A New "New Europe" Is Emerging

By Michael Moran

NEW YORK - As leaders of European Union states erected a wall of euros to defend the common currency from the Greek debt crisis on Sunday, the head of the EU's most important economy decided she would go to Moscow instead.

While investors continued to punish Greece for its profilacy, Angela Merkel, the conservative German chancellor, accepted Russian Prime Minister Vladimir Putin's invitation to the 65th anniversary of the end of World War II.

French President Nicholas Sarkozy and Italian Prime Minister Silvio Berlusconi stayed home given the gravity of the crisis facing the EU. Merkel appeared far less concerned with the euro's fall. And the following day, when Merkel's cabinet dutifully approved the nearly $1 trillion emergency bailout package, they did so entirely without enthusiasm.

That Merkel choose to spend the weekend in Moscow playing Putin's foil at the anniversary parade speaks to the changes afoot not only in Germany, but also more broadly across Europe.

It can't have been entirely comfortable for Merkel, representing Germany, to review the legions of Red Army veterans millions of whom died at the hands of the German invasion decades ago. But Germany, heavily dependent on Russian natural gas and increasingly unwilling to follow Washington's lead in the wider world, has been putting its own national interests ahead of European unity of late. That is a major milestone in the country's post-war history.

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It's not just Germany, either. Across the Atlantic, the nations that represented America's most reliable allies since the end of World War II are changing.

Britain's election last week remains unresolved, but whether the next government is led by a Tory, Labour or a Liberal Democrat, skepticism of American leadership in the world is rife. The Conservatives, who look most likely to form a government, have railed against Prime Minister Gordon Brown and his Labour predecessor, Tony Blair, for allegedly kow-towing to Washington. Conservatives likely cut a far more independent swath in the coming years.

Turkey, another regional power who relied for decades on close ties with Washington, also has evolved away from that relationship. Beginning with the decision not to allow American troops to launch a northern front against Iraq from Turkish territory in 2003, U.S.-Turkish ties have stagnated, coinciding with Turkey's increasing frustration with the EU, which it has been trying to join for decades.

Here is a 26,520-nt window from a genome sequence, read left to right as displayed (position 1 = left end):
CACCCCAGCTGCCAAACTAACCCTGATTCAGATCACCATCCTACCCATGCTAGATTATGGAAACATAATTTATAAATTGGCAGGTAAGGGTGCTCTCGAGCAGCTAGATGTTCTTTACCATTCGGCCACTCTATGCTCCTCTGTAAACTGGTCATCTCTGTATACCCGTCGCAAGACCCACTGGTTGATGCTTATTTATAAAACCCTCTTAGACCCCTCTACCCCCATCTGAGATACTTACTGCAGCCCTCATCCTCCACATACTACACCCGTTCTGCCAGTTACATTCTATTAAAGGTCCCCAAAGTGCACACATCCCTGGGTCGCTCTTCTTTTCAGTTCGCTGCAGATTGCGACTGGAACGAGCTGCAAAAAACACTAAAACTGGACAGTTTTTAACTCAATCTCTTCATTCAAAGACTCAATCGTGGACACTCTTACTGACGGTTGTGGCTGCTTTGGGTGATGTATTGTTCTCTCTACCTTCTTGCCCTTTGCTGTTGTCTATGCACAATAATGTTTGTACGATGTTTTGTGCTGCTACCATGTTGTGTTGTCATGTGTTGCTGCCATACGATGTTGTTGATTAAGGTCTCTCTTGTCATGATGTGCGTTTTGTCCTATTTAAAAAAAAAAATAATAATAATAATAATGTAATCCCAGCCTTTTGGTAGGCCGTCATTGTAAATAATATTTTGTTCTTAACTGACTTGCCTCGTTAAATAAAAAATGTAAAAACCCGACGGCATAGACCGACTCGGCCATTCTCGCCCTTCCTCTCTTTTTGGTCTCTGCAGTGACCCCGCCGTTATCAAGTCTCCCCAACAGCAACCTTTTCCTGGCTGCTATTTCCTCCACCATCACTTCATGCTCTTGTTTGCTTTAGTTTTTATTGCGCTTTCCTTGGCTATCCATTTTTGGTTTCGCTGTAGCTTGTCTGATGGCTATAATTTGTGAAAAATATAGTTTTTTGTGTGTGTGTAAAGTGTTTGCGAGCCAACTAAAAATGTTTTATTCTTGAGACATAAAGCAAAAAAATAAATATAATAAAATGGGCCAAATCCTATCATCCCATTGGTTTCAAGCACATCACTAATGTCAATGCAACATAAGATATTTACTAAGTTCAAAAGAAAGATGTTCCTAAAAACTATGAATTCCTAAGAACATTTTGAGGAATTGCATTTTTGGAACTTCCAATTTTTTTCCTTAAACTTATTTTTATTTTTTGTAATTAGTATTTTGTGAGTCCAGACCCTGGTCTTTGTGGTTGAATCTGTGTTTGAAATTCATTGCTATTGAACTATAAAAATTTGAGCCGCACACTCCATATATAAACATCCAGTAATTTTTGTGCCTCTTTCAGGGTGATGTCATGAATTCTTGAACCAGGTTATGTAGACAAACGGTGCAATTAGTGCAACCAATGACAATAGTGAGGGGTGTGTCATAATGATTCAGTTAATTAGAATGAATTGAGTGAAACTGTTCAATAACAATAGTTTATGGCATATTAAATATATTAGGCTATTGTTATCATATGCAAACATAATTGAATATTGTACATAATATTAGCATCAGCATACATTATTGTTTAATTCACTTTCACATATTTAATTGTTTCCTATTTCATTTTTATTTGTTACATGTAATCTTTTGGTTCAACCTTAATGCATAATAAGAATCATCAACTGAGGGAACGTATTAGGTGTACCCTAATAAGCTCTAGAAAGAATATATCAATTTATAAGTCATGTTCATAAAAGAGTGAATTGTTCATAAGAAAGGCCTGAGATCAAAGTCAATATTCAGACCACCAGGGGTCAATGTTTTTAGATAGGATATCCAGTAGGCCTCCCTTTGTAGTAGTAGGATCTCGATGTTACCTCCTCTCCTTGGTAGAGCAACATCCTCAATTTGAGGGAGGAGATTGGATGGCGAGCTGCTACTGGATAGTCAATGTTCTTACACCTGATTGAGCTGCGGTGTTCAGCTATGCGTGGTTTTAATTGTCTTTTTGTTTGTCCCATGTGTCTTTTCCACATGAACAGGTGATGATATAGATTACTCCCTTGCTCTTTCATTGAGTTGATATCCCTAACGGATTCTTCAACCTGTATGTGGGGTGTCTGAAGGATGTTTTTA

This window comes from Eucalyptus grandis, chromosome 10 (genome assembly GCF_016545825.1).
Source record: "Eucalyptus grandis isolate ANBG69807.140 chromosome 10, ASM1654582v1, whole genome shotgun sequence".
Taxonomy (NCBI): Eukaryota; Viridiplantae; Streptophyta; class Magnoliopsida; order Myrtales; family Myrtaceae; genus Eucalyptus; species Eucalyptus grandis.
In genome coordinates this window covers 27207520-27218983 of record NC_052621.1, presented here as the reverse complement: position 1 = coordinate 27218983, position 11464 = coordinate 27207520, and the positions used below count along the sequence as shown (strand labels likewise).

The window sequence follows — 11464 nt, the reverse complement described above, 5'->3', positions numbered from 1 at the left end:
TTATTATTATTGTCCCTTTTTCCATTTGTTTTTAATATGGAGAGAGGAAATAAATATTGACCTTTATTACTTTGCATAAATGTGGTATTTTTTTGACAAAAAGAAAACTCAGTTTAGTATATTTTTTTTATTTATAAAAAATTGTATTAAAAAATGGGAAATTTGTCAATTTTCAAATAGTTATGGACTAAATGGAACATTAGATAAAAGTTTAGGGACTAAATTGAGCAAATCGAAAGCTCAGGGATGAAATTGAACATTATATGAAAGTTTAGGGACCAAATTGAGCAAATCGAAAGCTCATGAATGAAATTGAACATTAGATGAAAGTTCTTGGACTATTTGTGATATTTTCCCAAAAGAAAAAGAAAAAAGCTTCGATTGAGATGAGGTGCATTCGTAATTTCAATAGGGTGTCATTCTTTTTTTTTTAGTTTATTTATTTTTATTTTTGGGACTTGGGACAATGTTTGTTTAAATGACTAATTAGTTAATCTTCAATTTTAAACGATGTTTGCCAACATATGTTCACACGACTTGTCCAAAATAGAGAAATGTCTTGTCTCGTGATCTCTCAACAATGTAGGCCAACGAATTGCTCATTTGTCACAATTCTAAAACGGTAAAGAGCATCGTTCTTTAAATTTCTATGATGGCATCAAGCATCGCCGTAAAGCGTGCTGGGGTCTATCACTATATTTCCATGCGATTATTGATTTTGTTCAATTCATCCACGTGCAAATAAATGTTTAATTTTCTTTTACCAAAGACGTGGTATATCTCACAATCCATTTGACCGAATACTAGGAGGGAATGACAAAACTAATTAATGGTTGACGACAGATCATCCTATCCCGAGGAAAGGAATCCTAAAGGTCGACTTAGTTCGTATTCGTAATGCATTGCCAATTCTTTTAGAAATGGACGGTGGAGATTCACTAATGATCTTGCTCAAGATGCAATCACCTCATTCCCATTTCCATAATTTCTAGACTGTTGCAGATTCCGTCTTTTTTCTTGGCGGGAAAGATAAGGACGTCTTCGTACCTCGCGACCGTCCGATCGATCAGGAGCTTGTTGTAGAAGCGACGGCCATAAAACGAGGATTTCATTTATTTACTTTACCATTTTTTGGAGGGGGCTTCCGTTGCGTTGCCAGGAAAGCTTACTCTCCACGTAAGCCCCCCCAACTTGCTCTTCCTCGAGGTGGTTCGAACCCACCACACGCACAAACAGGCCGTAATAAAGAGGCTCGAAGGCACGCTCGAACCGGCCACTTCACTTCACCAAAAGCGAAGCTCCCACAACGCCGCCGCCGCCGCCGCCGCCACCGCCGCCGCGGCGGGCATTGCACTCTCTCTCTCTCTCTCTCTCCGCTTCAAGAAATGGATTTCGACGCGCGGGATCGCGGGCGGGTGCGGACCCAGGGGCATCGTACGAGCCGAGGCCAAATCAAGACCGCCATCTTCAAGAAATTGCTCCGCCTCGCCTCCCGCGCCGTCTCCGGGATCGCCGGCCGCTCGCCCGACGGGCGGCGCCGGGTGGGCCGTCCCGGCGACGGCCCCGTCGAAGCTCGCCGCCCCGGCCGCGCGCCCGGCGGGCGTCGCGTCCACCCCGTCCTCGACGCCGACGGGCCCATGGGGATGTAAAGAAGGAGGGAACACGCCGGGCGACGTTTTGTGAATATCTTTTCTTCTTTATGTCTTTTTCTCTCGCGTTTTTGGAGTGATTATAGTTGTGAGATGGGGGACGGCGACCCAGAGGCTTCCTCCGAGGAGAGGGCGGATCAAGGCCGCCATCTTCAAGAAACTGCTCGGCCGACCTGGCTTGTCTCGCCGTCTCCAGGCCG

The Turkish response has been to seek more fertile ground, improving ties with Middle Eastern nations like Iran and Syria, opening new commercial ventures with Russian and Chinese firms and all but abandoning its once hopeful role as an intermediary between Israel and Arab rivals like Syria. (Israel, of course, has had its own problems with Washington of late, but that's another story.)

Meanwhile, given what's going on in the EU, Turkey may be rethinking that cherished goal.

Germany's "awakening," as some are putting it, has proven the most surprising to American policymakers and their EU partners, however. This appears to be driven, in part, by a genuine sense among Germans that the burden of guilt associated with the Hitler years is now fading and that Germany needs to make its voice heard on the international stage.

But domestic politics, too, plays a big part. The Brussels EU parley Sunday night that agreed to create a $957-billion rescue fund is hardly something Merkel wanted to attend. She and everyone else knows the largest share of that money will come out of the wallets of German taxpayers.

German voters, who saw their savings devalued in 1990 in order to absorb East Germany and then sacrificed the stability and prestige of the Deutsche Mark nine years later to help create the euro, have had enough.

Partly based on the bills already presented for the bailout of the Greeks, voters dealt Merkel's Christian Democrats their worst result since World War II in Sunday's local elections in Germany's largest state, North Rhine-Westphalia, costing her coalition control of the upper chamber of the German parliament. Given those facts, making amends in Moscow probably looked a bit less unpleasant.

The bigger question is whether Germany's unhappiness with its role as the EU's "lender of last resort" could ultimately threaten the very project Germany embraced to cleanse itself of Hitler's sins.

Polls already show most Germans regret the loss of the Deutsche Mark, and few feel they should be bailing out Greece or other nearly insolvent EU members like Portugal, Ireland, Italy and Spain. And Germans have no interest in continuing to maintain thousands of troops with NATO's Afghanistan mission, either.

So is the EU headed for a break up?

Probably not, but something's got to give. Germany agreed to the bailout of Greece this time around, and reluctantly persists in Afghanistan, too. But German voters have put their leaders and neighbors on notice: If you want European unity, then pay for it yourself.

Michael Moran is Foreign Affairs columnist for GlobalPost, covering global economics, politics and U.S. foreign policy from New York.

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